This accumulation has led to a complete change in the manner of treatment. History is no longer a merely superficial account of events which are conspicuous on the surface, — battles and sieges and dynastic changes. It seeks to trace the causes of events ; it concerns itself not only with political but also with social phenomena; it reconstructs society, and explains the development of civilization as this follows the changing fortunes of nations. It is no longer a more or less illusory romance, but a science which deals with the highest interests of mankind, and teaches wisdom from the lessons of the past.

Such being the modern aims of history, and such the vast mass of materials from which it is constructed, it follows self-evidently that no single mind can grasp it in its entirety. like all other sciences, it lias become specialized, and only specialists are competent to treat of its various sections. To write a general history of mankind, therefore, requires the collaboration of scholars, each of whom has made a particular era the subject of his life-work.

(From General Preface)

Readability Information

24 Volumes. Each volume is divided into numerous chapters of moderate and long length. Numerous illustrations in text reducing overall length to some degree. Volume 24 is an Index.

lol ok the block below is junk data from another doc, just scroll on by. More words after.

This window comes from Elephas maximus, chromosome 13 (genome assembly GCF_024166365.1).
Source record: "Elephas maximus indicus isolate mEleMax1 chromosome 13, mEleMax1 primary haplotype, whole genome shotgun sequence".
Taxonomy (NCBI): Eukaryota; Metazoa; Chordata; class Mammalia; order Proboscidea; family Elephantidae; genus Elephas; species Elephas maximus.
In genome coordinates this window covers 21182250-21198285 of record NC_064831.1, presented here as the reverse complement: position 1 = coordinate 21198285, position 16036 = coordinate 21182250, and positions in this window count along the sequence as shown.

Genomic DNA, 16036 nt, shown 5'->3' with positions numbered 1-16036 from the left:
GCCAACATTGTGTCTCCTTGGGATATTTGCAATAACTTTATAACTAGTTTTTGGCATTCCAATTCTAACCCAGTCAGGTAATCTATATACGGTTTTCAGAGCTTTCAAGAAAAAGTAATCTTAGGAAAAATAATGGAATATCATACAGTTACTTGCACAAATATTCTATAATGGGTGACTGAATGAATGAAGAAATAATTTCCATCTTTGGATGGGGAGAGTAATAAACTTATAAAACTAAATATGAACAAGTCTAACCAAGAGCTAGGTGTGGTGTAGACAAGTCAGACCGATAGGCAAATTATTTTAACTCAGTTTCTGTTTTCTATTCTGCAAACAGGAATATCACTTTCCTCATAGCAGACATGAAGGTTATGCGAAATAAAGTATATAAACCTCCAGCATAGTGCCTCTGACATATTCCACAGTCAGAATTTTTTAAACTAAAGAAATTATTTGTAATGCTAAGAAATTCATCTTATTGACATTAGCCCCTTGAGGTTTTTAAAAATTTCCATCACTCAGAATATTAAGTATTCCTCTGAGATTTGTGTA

Lector Recitator’s Readability Rating

Not in regards to Subject Matter or Overall Length, but Structure
(i.e., Division of written material into Chapters/Sections & Subchapters/Subsections and their individual length.)

1/5: Laborious ←
∙ 2/5: Challenging
∙ 3/5: Readable
∙ 4/5: Quite Readable
∙ 5/5: Exceedingly Readable


01) https://archive.org/details/historyofallnati01andr/page/n9
02) https://archive.org/details/historyofallnati02wrig/page/n5 & https://archive.org/details/historyofallnati02andruoft/page/n5
03) https://archive.org/details/historyofallnat03andr/page/n7 & https://archive.org/details/historyofallnati03andruoft/page/n7
04) https://archive.org/details/historyofallnati04wrig/page/n5
05) https://archive.org/details/historyofallnati05wrig/page/n3 & https://archive.org/details/historyofallnati05andruoft/page/n5